He's got the guts, he's got the gear and he's got the attitude. Eighty-one-year-old Richard Conn is training for his next adventure. On Sunday, Richard will begin the 545-mile AIDS/LifeCycle ride.
"I'm excited about going on the ride, yeah. I think the ride is going to be easier than the training. I keep telling myself that anyway," says Richard.
Richard started training in September, riding about 150 miles a week. He is a lifelong athlete, but he took a long and winding path to end up cycling for a cause.
In his early years, Richard served overseas in the military. He got married, raised a couple of kids in the East Bay and went on to a successful career as an engineer. But just as Richard was ready to retire, his wife developed breast cancer and passed away.
"I think the death of my wife changed me, seeing death that close," says Richard. "She was 52 at the time, and because of the hospice nurses, I was motivated to get into nursing and do the work they did."
Richard, who was then in his sixties, became a hospice nurse and later a nurse practitioner. One of his first patients was a man dying of AIDS.
"He was so young, just a beautiful young man, and it just seemed to have no reason for that kind of death," says Richard.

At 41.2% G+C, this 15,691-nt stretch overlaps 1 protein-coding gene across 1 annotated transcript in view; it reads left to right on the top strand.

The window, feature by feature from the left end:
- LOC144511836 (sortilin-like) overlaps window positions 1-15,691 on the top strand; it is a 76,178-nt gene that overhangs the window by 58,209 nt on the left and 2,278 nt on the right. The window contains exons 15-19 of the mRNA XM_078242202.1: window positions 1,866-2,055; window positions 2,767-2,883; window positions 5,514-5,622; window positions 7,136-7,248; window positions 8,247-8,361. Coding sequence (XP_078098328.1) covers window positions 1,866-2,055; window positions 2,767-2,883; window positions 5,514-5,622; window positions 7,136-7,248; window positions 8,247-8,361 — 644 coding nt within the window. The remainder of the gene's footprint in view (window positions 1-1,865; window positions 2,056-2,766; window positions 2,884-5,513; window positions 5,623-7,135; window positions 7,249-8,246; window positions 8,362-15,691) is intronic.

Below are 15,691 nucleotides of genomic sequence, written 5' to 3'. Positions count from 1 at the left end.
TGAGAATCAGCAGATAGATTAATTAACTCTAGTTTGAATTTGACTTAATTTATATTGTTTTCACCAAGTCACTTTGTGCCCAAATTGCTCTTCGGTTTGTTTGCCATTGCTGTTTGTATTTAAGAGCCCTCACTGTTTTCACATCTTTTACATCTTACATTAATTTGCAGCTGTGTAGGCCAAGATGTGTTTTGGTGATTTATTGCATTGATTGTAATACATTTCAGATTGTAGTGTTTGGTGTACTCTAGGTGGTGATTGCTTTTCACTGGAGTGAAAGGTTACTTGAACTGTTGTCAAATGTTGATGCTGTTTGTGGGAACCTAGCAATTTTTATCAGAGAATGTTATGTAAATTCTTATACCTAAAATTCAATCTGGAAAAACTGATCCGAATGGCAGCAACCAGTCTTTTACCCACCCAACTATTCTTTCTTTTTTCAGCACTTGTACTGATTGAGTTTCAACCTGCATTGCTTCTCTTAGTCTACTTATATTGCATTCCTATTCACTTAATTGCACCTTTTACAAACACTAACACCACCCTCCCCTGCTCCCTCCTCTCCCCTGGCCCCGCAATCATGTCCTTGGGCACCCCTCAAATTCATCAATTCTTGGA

The young man used a little bell to call for help. Richard still has it.
So, years later, when Richard's friend, Joyce Gunn, decided to join a week-long bike ride to raise money for the San Francisco AIDS Foundation, Richard decided he'd go too.
In addition to everything else, Richard had been a champion long distance runner when he was in his fifties. He was sure he could make the ride, even though by then, he was 73.
Dan Ashley: "What is it that motivates you to do something so difficult?"
Richard: "Well, the people on the ride... There are 2,500 riders and about 500 people that are support people and they are all beautiful. I mean everybody just seems to help each other out."
That was the year 2000 and in the years since, Richard has continued his passion for giving. When the tsunami struck Indonesia, Richard spent a month using his nursing skills to help victims living in a remote jungle. After Hurricane Katrina, he went to help with the Department of Public Health. The devastation stunned him.
"It was kind of unbelievable that this was the United States," says Richard.
And now, eight years after his first big bike ride, Richard wants to do more to fight AIDS by riding again. This time he's chosen to do it on a recumbent tricycle.
"I'm into innovative things and it seemed to me like it would be kicks to lay back and look around. The advantage in training is when I go by kids, they yell, 'Hey you rock,' and stuff like that," says Richard.
Richard will be one of 19 riders over 70 years old on this year's AIDS/LifeCycle ride. He has two goals -- finish the trip and raise a lot of money.
"If you are able to help, if you're able to do something, it feels so good," says Richard.
And so we salute Richard Conn and wish him a great ride.
To find out more about the Aids/LifeCycle ride, visit: www.aidslifecycle.org
Written and produced by Jennifer Olney.